The first week after Bruce Ballou was hired as the chief juvenile probation officer for Maverick, Dimmitt and Zavala counties, he said, "We had six kids arrested for transporting major loads."
Ballou said typically the kids are transporting drugs or people over the border into the U.S.
More than two years later, Ballou said he's seen a dramatic 93 percent decrease -- from 27 cases in 2010 to two cases last year.
Ballou said the area's youth have realized the rules have changed.
Rather than avoid prosecution because they're under age, Ballou said, "They now run the risk of being committed to the care, custody and control of the Texas Juvenile Justice Department."
To hopefully avoid that, Ballou said the Border Hope Restorative Justice residential program offers young people referred by the courts, substance abuse and mental health counseling.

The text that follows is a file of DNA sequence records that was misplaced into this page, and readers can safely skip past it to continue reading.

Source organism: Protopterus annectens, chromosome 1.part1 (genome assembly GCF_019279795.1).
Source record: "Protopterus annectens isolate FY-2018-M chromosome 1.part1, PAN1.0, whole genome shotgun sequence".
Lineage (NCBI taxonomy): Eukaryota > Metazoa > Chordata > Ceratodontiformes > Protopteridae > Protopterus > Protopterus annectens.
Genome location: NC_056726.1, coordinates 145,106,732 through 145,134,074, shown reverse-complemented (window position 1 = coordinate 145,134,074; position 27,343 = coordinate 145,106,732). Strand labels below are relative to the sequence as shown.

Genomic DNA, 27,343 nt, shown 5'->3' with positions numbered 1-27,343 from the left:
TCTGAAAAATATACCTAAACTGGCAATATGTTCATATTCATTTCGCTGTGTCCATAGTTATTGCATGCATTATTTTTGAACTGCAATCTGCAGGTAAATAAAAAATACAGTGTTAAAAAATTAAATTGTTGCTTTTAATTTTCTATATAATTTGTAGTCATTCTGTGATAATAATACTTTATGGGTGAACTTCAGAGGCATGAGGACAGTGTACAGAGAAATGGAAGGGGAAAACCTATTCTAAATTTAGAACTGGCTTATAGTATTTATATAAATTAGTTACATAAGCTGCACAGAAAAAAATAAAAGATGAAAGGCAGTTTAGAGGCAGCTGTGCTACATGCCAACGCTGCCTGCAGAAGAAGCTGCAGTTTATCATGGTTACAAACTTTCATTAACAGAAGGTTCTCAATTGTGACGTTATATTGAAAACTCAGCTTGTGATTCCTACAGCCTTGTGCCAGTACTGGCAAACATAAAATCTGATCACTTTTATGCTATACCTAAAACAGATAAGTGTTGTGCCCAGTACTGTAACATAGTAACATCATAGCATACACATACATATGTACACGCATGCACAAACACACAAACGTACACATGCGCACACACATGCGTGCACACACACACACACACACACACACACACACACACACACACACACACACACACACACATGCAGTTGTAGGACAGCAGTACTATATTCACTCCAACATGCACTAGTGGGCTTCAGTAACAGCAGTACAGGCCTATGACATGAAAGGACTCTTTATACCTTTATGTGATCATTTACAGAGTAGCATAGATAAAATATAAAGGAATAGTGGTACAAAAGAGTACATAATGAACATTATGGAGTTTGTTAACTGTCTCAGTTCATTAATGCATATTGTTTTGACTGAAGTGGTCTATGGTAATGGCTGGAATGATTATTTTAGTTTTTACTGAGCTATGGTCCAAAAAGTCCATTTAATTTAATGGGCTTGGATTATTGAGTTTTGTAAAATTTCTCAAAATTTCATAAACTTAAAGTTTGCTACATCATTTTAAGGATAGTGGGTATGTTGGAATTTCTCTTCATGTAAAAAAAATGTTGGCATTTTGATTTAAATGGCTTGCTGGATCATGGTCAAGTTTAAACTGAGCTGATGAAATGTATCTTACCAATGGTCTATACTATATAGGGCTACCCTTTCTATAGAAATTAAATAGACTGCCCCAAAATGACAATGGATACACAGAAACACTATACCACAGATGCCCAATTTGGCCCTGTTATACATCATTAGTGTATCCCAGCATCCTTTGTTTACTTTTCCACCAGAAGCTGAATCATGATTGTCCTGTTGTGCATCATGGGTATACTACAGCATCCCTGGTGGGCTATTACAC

He said they also are taught daily living and decision-making skills.
Ballou said they also have various projects, such as donating any crops they grow to the local food pantry.
"They're putting back into the community, instead of taking away," Ballou said.
But he said he also cautions them the program is an artificial environment, unlike the reality of what awaits when they leave.
He said they're asked, "'Can you stay clean? Can you stay sober? Can you stay out of the grip of the stuff on the border?' That's the true test."
Ballou said so far, some have been re-arrested, others are in the adult system, but others succeed and remain on track.
"We're protecting our kids now," Ballou said. "Our kids are beginning to realize, hey, there are people who care about us and take care of us."